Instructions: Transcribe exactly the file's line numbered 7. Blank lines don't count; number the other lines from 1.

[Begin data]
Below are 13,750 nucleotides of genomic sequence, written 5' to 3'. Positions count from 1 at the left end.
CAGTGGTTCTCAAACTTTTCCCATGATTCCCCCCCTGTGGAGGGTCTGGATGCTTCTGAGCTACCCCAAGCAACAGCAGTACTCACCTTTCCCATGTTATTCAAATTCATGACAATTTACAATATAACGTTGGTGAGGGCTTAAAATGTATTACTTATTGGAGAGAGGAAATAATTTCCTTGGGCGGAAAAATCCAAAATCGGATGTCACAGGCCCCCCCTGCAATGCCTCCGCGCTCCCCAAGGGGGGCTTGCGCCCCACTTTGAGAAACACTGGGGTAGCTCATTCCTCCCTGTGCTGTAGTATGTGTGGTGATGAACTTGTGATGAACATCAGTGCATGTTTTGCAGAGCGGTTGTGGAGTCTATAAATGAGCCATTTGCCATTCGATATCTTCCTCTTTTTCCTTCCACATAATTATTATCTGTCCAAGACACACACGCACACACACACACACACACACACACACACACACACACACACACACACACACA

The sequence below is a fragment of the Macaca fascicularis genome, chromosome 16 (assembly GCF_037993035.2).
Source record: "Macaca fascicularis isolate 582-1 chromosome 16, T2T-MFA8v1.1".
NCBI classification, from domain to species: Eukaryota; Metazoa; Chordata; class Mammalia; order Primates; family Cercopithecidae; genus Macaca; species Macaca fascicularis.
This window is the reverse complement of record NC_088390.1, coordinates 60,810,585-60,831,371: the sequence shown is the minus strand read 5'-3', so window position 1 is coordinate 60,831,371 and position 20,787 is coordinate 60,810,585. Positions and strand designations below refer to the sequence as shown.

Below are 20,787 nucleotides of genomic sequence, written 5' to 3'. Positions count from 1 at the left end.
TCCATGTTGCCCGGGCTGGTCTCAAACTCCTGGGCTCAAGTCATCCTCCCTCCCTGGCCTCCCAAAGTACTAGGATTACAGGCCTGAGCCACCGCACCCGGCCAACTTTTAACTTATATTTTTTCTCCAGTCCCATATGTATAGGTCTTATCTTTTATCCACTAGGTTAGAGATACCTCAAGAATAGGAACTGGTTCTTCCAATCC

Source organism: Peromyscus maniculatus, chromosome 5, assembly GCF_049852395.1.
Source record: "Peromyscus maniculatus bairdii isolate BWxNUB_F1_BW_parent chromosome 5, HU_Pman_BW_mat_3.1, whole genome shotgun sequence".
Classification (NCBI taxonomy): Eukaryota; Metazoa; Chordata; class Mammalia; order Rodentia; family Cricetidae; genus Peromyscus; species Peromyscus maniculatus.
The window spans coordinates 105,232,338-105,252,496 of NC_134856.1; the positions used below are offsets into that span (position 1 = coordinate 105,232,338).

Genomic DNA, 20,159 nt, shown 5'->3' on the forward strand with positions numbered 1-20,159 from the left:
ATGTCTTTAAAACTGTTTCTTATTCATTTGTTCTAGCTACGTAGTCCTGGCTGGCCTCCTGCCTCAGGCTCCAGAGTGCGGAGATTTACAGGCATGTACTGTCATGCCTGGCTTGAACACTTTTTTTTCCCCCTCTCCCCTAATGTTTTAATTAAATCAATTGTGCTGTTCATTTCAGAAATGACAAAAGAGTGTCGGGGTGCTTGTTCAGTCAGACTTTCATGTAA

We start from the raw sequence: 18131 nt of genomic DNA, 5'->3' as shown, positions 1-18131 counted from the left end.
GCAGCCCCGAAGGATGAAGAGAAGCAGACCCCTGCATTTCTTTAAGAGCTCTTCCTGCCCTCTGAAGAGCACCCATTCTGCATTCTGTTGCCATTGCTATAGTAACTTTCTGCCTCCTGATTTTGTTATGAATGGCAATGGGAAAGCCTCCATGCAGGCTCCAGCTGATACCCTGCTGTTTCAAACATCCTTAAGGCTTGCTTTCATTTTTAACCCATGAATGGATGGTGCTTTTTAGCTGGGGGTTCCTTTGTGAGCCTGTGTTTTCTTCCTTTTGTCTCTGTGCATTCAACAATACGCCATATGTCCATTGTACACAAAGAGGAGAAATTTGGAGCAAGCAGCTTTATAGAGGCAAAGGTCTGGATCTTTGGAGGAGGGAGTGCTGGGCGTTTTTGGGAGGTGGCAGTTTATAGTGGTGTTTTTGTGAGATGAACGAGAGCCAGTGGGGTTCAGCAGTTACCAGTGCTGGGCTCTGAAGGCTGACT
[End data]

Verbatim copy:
Below are 20,787 nucleotides of genomic sequence, written 5' to 3'. Positions count from 1 at the left end.